My dad was one of the last print journalists in Washington, had been there 50 years when cancer cut his career short, since nothing else looked like it was going to. That is one of the main reasons I got to hang with Senators, Presidents and the likes of Helen Thomas starting at such an early age. It's not like I did anything brilliant in my childhood that warranted such august company.

As for the Mrs. and our daughters, I am just incredibly proud of them (my brother is on the right). My wife wears her 63 years with uncommon grace, and, like me, refuses to let her medical history become an obsession with her.

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Response to DFW (Reply #25)

Thu Jan 21, 2016, 10:34 AM

28. Here's to you and your loved ones, DFW.

­­­¡Salud!

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Response to forest444 (Reply #28)

Thu Jan 21, 2016, 10:44 AM

29. Moltes gràcies!

As they say in Catalunya

(or, as they say in Euzkadi, eskerrik asko!).

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Response to forest444 (Original post)

Wed Jan 20, 2016, 03:49 PM

6. K&R

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Response to forest444 (Original post)

Wed Jan 20, 2016, 05:33 PM

16. Franco is in hell

 

As we speak.

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Response to Stimoyo (Reply #16)

Wed Jan 20, 2016, 05:50 PM

18. But his maggoty corpse is in a much better spot:



My hope is that Spain gives him a proper burial someday - in some Mardid landfill.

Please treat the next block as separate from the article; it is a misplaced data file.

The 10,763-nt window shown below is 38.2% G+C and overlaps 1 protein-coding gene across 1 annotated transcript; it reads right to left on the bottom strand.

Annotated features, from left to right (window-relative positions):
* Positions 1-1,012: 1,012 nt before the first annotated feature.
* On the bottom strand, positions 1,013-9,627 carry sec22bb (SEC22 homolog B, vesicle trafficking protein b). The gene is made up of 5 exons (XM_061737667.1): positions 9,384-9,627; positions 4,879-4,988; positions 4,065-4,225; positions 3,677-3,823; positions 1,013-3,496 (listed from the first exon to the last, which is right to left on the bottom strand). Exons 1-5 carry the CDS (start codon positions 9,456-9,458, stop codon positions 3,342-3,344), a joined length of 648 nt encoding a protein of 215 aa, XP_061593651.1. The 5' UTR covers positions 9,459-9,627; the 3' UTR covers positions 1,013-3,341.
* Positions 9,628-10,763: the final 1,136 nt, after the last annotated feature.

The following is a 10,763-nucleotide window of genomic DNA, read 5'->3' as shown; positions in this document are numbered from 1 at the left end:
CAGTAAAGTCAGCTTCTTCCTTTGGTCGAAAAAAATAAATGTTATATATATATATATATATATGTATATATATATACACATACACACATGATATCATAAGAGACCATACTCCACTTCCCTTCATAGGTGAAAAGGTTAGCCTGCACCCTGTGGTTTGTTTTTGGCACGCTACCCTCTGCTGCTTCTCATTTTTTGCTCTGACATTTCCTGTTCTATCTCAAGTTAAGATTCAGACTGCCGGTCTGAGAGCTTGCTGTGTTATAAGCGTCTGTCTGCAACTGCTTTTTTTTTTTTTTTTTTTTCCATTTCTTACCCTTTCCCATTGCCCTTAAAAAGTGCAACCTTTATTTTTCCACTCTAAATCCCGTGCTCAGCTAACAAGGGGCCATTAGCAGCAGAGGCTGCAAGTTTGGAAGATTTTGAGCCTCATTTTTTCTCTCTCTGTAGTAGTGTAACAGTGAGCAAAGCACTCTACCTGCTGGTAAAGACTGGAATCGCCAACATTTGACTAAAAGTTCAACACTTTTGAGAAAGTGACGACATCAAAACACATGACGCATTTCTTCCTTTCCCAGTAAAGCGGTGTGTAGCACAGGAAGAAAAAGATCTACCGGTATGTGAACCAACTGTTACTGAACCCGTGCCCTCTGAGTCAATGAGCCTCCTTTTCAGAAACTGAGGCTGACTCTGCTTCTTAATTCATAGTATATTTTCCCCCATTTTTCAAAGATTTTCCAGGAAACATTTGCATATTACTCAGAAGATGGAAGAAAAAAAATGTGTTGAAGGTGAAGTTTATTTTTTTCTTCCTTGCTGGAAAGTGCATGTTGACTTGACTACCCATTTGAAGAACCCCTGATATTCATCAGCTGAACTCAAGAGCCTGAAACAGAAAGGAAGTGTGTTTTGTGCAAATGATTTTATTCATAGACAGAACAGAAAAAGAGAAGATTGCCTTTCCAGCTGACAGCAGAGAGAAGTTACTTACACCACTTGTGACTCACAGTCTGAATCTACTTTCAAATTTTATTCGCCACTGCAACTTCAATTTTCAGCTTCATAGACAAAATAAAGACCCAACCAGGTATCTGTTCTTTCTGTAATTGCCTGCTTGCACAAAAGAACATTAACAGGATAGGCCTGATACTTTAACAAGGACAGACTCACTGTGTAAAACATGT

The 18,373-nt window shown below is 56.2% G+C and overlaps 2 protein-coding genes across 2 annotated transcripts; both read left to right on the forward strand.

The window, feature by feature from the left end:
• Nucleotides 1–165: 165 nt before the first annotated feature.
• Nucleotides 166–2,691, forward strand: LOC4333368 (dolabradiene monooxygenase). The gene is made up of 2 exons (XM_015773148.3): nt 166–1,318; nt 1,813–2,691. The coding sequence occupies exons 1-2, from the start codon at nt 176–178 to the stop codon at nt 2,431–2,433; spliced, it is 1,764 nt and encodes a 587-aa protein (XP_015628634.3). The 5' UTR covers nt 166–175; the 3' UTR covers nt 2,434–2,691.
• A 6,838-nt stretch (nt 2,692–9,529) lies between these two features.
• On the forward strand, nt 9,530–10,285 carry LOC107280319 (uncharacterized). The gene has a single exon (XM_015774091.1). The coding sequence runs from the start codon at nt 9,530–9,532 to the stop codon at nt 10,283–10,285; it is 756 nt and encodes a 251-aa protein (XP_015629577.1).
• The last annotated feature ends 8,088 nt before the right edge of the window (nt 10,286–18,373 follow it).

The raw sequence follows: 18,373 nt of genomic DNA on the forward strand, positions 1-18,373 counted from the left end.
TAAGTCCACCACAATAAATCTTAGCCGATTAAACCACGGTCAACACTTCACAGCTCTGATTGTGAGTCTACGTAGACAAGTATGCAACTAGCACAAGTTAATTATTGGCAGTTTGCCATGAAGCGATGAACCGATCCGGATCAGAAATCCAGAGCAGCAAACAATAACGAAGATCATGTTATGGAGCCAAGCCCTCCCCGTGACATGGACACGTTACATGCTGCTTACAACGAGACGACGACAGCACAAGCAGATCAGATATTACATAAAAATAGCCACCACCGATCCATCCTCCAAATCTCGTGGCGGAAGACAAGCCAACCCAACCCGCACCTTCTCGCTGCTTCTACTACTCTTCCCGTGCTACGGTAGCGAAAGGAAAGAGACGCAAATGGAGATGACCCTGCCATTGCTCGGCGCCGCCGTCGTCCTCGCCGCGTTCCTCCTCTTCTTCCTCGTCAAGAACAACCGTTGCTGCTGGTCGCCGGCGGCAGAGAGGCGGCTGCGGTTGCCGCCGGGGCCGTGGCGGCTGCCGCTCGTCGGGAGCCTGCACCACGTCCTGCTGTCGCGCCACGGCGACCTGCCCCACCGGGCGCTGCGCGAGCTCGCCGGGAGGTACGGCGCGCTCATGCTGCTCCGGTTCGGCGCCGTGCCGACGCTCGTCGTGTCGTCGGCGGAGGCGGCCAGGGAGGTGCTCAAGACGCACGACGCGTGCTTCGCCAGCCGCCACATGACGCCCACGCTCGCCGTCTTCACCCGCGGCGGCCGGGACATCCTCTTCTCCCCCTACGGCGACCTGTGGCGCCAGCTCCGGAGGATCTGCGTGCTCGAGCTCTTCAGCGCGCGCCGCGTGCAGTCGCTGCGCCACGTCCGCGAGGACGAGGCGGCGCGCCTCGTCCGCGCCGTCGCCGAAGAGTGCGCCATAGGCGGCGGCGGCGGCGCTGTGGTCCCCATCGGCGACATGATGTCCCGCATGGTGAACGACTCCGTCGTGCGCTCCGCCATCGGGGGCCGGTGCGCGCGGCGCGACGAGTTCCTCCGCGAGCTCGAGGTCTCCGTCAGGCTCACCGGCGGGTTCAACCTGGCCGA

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Response to forest444 (Reply #18)

Thu Jan 21, 2016, 10:47 AM

30. Built by POW's AKA slave labor and managed by the catholic church...nt

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Response to Stimoyo (Reply #16)

Wed Jan 20, 2016, 05:51 PM

19. And welcome to DU, Stimoyo!

Happy editing!

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Response to forest444 (Original post)

Thu Jan 21, 2016, 01:11 AM

26. For someone who is referred to being the least brutal of the four major fascists the last century...

 

He was still brutal as hell. A total tragedy.

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Response to Reter (Reply #26)

Thu Jan 21, 2016, 11:10 AM

31. A cartoon used to circulate, clandestinely, of course

While Franco was still around, the cartoon showed him on his knees, praying to "padre nuestro, que está en los cielos (our father, who art in heaven)" and in his mind, there is a big picture of Hitler.

But he turned out to be the clever one, saw which way the wind was blowing way before Hitler or Mussolini did, declared neutrality before the war ended, and survived. One of his generals once declared, after a French politician had said that Europe ended at the Pyrenees, that the Pyrenees were not where Europe ended, but where Spain began, skirting the issue completely. Franco and his cronies became very adept at skirting any issue dealing with the problem of "España es diferente (their phrase)."

Ironically, Franco wasn't the fascist General originally intended to be their Caudillo. That was supposed to be the much older General Sanjurjo. But that old bastard, intending to take a small plane from his exile back to a triumphant return to a safe Fascist bastion in Spain, insisted on taking way too much weight in uniforms and decorations with him. He was warned that the small plane had too much weight loaded into it to safely fly, but the vain general insisted. The plane crashed and that was the end of him, just 2 days after the fascist uprising started.